China May Unveil Car Emissions Rules This Week, Association Says

Vehicles travel along a section of the 3rd Ring Road in Beijing, China, on Monday, May 15, 2017. China's economy is staging a comeback as quickening inflation boosts factory profits, while stricter capital controls and a stabilizing currency help stem outflows. Photographer: Qilai Shen/Bloomberg

Draft rules require companies to get minimum credit score
China plans to end sales of vehicles powered by fossil fuels

China will soon unveil a mandatory cap-and-trade credit program for electric cars, starting the countdown for carmakers to be in compliance with stricter rules on emissions and fuel economy, according to the country’s state-backed auto association.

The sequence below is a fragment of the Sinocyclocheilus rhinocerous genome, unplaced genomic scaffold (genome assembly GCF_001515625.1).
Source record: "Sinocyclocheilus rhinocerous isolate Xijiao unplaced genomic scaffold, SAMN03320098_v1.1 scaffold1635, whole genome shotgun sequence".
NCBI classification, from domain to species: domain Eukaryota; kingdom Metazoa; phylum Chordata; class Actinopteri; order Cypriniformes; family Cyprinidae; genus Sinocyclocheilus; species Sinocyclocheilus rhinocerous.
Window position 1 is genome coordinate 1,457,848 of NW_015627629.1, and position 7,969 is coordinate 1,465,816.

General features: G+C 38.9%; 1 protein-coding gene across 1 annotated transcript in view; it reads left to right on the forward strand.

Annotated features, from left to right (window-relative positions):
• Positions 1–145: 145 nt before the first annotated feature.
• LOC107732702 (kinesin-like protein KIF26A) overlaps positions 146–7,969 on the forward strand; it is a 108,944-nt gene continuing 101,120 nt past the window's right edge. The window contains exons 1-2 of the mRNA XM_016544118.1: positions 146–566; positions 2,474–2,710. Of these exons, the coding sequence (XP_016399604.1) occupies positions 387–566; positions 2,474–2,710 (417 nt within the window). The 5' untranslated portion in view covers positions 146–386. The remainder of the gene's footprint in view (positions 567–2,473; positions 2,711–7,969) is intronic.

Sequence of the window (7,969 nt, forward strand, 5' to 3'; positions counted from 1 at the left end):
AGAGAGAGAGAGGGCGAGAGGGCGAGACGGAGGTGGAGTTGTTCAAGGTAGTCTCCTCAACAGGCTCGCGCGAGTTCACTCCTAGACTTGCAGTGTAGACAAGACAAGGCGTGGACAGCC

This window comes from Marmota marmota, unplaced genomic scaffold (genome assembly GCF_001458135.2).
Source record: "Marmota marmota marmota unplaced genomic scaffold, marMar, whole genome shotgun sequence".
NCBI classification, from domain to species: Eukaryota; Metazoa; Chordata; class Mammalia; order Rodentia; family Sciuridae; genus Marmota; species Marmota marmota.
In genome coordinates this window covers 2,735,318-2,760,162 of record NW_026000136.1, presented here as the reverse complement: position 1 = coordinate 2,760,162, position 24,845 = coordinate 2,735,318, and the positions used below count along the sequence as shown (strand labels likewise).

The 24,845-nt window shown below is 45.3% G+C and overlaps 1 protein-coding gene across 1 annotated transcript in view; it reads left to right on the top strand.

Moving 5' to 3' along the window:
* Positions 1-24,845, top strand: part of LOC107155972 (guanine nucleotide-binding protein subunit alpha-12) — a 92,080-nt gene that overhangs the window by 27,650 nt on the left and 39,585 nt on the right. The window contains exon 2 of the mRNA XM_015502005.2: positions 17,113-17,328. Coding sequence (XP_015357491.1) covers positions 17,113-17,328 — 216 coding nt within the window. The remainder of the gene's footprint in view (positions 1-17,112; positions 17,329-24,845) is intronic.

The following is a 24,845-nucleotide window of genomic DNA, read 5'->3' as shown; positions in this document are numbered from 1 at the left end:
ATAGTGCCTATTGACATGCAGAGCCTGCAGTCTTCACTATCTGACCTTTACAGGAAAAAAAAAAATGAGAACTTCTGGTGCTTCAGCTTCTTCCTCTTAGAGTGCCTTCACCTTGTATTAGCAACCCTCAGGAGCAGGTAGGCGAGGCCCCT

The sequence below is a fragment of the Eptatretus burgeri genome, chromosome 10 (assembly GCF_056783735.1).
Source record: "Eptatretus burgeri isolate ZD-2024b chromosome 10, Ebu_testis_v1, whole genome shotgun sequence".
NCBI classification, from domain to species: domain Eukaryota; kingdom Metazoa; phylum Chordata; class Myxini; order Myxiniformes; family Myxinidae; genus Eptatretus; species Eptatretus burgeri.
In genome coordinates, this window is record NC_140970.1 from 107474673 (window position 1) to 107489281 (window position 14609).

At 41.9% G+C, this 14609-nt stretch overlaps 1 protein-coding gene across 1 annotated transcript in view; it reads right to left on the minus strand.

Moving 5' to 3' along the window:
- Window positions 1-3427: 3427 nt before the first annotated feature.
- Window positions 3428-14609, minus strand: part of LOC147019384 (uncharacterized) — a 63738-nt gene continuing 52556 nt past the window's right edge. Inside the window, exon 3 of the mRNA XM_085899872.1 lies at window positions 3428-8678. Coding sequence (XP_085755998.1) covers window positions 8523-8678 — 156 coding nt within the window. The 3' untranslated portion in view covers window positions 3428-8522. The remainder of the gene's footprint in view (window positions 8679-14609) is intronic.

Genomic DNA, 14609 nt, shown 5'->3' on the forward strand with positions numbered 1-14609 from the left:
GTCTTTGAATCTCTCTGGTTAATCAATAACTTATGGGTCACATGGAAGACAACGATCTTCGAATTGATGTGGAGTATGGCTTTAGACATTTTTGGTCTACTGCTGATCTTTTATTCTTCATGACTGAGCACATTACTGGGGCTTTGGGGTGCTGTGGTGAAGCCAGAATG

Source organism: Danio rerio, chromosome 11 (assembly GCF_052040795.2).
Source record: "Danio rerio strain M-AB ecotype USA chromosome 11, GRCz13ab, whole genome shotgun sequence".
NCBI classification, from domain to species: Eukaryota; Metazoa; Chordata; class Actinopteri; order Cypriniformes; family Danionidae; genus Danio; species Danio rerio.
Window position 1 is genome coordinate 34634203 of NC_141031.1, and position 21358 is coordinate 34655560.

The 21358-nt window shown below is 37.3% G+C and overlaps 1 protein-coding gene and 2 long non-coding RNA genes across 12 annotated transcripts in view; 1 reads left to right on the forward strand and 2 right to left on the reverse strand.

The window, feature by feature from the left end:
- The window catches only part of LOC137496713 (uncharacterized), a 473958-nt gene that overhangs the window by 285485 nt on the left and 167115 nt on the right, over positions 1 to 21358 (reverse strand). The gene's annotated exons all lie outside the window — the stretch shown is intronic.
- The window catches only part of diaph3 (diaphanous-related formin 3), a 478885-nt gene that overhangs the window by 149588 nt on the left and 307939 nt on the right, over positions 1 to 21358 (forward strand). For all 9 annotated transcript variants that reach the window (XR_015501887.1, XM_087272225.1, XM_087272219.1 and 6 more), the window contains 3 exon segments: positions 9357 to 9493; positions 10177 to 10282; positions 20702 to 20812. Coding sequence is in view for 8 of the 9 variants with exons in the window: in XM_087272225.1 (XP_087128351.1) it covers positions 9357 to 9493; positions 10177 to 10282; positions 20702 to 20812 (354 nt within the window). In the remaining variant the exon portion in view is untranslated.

The policy may be announced as early as this week, Shi Jianhua, deputy secretary general of the China Association of Automobile Manufacturers, said at a briefing in Beijing Monday. Shi didn’t provide a specific date.

Under draft rules released in September for public consultation, companies will be required to obtain a minimum new-energy vehicle credit score next year, derived from different weightings assigned to various types of zero- and low-emission vehicles. Companies that fail to meet the requirement face fines or have to buy credits from those that exceeded the minimum.

China is considering dialing back or delaying the proposed measures after industry feedback that the targets are overly ambitious. The government will implement the cap-and-trade policy in 2019 instead of next year, Caixin reported last month, citing people close to the Ministry of Industry and Information Technology.

Xin Guobin, a vice minister at the ministry, said Sept. 9 that China will set a deadline for automakers to end sales of fossil-fuel-powered vehicles, becoming the biggest market do so. The government is working with other regulators on a timetable to end production and sales.

— With assistance by Ying Tian